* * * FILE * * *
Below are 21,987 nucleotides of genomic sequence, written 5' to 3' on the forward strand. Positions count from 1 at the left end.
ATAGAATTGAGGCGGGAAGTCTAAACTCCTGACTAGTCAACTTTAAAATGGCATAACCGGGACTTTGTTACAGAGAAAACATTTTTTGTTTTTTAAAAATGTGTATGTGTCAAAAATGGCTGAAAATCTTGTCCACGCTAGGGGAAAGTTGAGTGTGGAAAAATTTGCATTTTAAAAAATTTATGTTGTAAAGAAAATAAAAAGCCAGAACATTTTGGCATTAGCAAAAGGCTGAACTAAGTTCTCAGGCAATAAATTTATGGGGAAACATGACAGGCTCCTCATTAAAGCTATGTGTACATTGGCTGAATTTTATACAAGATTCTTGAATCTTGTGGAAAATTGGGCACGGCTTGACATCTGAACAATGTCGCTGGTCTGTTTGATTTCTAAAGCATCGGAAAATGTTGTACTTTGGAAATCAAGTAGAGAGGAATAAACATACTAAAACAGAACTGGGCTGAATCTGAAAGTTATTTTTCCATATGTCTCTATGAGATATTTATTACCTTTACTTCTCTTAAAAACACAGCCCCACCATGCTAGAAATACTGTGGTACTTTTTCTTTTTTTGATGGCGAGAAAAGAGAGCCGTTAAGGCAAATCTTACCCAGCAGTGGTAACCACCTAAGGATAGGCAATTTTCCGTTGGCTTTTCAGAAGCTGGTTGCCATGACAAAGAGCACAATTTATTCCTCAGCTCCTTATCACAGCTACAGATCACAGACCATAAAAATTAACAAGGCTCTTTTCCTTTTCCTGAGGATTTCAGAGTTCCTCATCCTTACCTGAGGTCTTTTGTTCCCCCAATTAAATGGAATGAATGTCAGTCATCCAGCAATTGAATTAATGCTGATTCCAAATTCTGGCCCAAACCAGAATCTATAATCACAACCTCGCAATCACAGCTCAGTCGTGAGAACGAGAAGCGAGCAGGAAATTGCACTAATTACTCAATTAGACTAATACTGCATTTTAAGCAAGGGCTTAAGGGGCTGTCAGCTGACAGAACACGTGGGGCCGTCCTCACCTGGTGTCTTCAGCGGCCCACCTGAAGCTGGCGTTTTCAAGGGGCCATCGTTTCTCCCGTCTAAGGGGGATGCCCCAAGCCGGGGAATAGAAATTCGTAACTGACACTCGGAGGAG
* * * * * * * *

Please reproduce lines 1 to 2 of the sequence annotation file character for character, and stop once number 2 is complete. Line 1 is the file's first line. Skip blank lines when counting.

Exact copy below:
Below are 21,987 nucleotides of genomic sequence, written 5' to 3' on the forward strand. Positions count from 1 at the left end.
ATAGAATTGAGGCGGGAAGTCTAAACTCCTGACTAGTCAACTTTAAAATGGCATAACCGGGACTTTGTTACAGAGAAAACATTTTTTGTTTTTTAAAAATGTGTATGTGTCAAAAATGGCTGAAAATCTTGTCCACGCTAGGGGAAAGTTGAGTGTGGAAAAATTTGCATTTTAAAAAATTTATGTTGTAAAGAAAATAAAAAGCCAGAACATTTTGGCATTAGCAAAAGGCTGAACTAAGTTCTCAGGCAATAAATTTATGGGGAAACATGACAGGCTCCTCATTAAAGCTATGTGTACATTGGCTGAATTTTATACAAGATTCTTGAATCTTGTGGAAAATTGGGCACGGCTTGACATCTGAACAATGTCGCTGGTCTGTTTGATTTCTAAAGCATCGGAAAATGTTGTACTTTGGAAATCAAGTAGAGAGGAATAAACATACTAAAACAGAACTGGGCTGAATCTGAAAGTTATTTTTCCATATGTCTCTATGAGATATTTATTACCTTTACTTCTCTTAAAAACACAGCCCCACCATGCTAGAAATACTGTGGTACTTTTTCTTTTTTTGATGGCGAGAAAAGAGAGCCGTTAAGGCAAATCTTACCCAGCAGTGGTAACCACCTAAGGATAGGCAATTTTCCGTTGGCTTTTCAGAAGCTGGTTGCCATGACAAAGAGCACAATTTATTCCTCAGCTCCTTATCACAGCTACAGATCACAGACCATAAAAATTAACAAGGCTCTTTTCCTTTTCCTGAGGATTTCAGAGTTCCTCATCCTTACCTGAGGTCTTTTGTTCCCCCAATTAAATGGAATGAATGTCAGTCATCCAGCAATTGAATTAATGCTGATTCCAAATTCTGGCCCAAACCAGAATCTATAATCACAACCTCGCAATCACAGCTCAGTCGTGAGAACGAGAAGCGAGCAGGAAATTGCACTAATTACTCAATTAGACTAATACTGCATTTTAAGCAAGGGCTTAAGGGGCTGTCAGCTGACAGAACACGTGGGGCCGTCCTCACCTGGTGTCTTCAGCGGCCCACCTGAAGCTGGCGTTTTCAAGGGGCCATCGTTTCTCCCGTCTAAGGGGGATGCCCCAAGCCGGGGAATAGAAATTCGTAACTGACACTCGGAGGAG